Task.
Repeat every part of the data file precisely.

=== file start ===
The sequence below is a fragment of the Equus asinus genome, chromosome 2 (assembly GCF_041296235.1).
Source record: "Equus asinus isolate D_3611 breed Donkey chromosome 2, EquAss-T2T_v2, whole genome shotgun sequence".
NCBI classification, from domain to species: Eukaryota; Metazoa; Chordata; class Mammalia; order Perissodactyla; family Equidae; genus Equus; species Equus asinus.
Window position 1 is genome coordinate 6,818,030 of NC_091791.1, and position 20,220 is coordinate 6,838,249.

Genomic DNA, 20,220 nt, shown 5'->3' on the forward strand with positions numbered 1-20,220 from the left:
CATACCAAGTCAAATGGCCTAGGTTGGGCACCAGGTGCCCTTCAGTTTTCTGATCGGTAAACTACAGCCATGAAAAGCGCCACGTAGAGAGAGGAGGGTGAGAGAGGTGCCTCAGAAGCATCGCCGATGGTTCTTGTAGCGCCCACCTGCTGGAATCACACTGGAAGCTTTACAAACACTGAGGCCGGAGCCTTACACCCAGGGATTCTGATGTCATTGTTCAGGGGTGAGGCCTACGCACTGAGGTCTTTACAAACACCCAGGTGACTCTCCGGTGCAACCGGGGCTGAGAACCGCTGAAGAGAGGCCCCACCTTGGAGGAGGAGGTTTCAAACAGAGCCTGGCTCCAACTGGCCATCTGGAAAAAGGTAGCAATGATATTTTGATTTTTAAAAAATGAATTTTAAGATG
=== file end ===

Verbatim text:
The sequence below is a fragment of the Equus asinus genome, chromosome 2 (assembly GCF_041296235.1).
Source record: "Equus asinus isolate D_3611 breed Donkey chromosome 2, EquAss-T2T_v2, whole genome shotgun sequence".
NCBI classification, from domain to species: Eukaryota; Metazoa; Chordata; class Mammalia; order Perissodactyla; family Equidae; genus Equus; species Equus asinus.
Window position 1 is genome coordinate 6,818,030 of NC_091791.1, and position 20,220 is coordinate 6,838,249.

Genomic DNA, 20,220 nt, shown 5'->3' on the forward strand with positions numbered 1-20,220 from the left:
CATACCAAGTCAAATGGCCTAGGTTGGGCACCAGGTGCCCTTCAGTTTTCTGATCGGTAAACTACAGCCATGAAAAGCGCCACGTAGAGAGAGGAGGGTGAGAGAGGTGCCTCAGAAGCATCGCCGATGGTTCTTGTAGCGCCCACCTGCTGGAATCACACTGGAAGCTTTACAAACACTGAGGCCGGAGCCTTACACCCAGGGATTCTGATGTCATTGTTCAGGGGTGAGGCCTACGCACTGAGGTCTTTACAAACACCCAGGTGACTCTCCGGTGCAACCGGGGCTGAGAACCGCTGAAGAGAGGCCCCACCTTGGAGGAGGAGGTTTCAAACAGAGCCTGGCTCCAACTGGCCATCTGGAAAAAGGTAGCAATGATATTTTGATTTTTAAAAAATGAATTTTAAGATG